How to Build the Ultimate Shooting Range Bench

build_ultimate_shooting_range_bench_FA recent move put me a short drive from the family farm and the subsequent ability to create something I've always wanted: my own shooting range.


I'd have unlimited access 24 hours per day and 365 days per year. Better yet, I wouldn't have anyone banging away one bench over with an SKS while I'm trying to squeeze every ¼ MOA out of a precision custom rifle. Having the place all to myself was the goal, but building a range also meant building my own facilities, and that included a shooting bench.


I didn't want a shooting bench — I needed a shooting bench. When I test rifles for publications, I can't lean over the hood of my Tahoe with the rifle rested on a rolled-up jacket to determine accuracy. A writer needs a dead-solid platform from which to test the accuracy potential of rifles.

No folding table or mobile setup will do. When a rifle shows up for evaluation, I have a duty to the publication to evaluate it fairly, a duty to the manufacturer to shoot it to its potential, and a duty to the readers to conduct an unbiased test. All of this means that everyone is counting on me to get it right: no "wobbly bench" excuses allowed.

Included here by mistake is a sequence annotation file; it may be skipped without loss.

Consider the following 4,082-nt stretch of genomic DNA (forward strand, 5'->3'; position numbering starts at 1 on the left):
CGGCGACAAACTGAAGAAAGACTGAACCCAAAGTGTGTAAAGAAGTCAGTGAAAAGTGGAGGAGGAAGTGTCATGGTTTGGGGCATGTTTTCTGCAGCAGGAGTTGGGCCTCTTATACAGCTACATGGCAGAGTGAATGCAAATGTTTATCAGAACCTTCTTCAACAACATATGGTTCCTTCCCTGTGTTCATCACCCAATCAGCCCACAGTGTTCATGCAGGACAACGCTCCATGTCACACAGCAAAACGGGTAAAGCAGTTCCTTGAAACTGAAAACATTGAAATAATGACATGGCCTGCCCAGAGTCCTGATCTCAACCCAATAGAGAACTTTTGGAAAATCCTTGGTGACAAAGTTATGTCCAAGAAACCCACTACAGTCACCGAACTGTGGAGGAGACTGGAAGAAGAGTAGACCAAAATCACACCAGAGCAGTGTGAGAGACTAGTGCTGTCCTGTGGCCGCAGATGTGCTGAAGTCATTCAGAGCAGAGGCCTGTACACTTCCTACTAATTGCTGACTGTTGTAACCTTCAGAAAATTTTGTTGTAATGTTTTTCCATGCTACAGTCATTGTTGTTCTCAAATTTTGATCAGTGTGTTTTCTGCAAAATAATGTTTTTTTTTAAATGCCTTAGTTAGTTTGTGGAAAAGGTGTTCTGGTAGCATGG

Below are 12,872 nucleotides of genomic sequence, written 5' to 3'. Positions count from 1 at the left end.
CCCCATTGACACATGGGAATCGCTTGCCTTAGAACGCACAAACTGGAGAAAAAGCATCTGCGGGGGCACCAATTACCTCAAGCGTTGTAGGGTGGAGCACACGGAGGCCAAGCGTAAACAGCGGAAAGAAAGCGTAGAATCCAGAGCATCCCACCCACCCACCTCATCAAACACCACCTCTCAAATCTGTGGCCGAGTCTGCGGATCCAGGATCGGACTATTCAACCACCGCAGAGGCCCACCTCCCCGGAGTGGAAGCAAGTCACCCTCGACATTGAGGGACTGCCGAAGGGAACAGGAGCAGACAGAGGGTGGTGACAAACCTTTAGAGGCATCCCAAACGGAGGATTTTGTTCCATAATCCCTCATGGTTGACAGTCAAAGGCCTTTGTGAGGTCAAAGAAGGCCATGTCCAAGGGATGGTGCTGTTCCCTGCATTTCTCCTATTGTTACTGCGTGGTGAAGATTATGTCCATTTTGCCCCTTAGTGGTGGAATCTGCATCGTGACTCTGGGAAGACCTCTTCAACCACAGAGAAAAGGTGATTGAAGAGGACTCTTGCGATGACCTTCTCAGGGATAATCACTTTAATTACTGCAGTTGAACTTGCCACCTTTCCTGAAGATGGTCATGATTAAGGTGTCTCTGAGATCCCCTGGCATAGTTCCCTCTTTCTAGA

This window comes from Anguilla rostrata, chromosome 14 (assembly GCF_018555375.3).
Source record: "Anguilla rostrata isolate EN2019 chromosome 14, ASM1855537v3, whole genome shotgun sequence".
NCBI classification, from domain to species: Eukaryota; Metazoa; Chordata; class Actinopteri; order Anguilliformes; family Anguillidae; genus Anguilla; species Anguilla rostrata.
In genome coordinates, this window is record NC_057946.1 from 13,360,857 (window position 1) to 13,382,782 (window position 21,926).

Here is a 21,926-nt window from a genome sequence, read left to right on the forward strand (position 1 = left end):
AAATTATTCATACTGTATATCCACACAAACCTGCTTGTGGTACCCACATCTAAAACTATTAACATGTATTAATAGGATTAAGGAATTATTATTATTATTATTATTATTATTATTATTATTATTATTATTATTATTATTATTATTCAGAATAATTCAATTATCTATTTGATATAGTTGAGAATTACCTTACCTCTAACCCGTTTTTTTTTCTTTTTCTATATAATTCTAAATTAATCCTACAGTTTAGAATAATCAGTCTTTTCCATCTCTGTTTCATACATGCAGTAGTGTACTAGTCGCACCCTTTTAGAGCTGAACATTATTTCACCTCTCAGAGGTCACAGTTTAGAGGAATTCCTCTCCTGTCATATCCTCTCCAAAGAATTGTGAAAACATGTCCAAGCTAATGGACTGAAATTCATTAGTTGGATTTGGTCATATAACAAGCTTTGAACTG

Steady benches can be built from wood, and that's certainly the easy way to go, but I wanted to do this project once and do it right. I live in southeast Alabama, which means lots of sunshine, rainfall, heat and humidity — factors that are hard on lumber.

Did I mention that my range does double duty as a cow pasture? That's right, a 1,500-pound bull may decide to use my precious bench as a back-scratcher. To do this right, the bench had to be built from poured concrete.

That's when I set out to build the ultimate shooting bench that would invite accurate shooting for generations to come.

Construction happened in three phases: first creating the slab foundation, then the support pillars (legs), and finally the table.  I'll discuss each phase, starting with the foundation:

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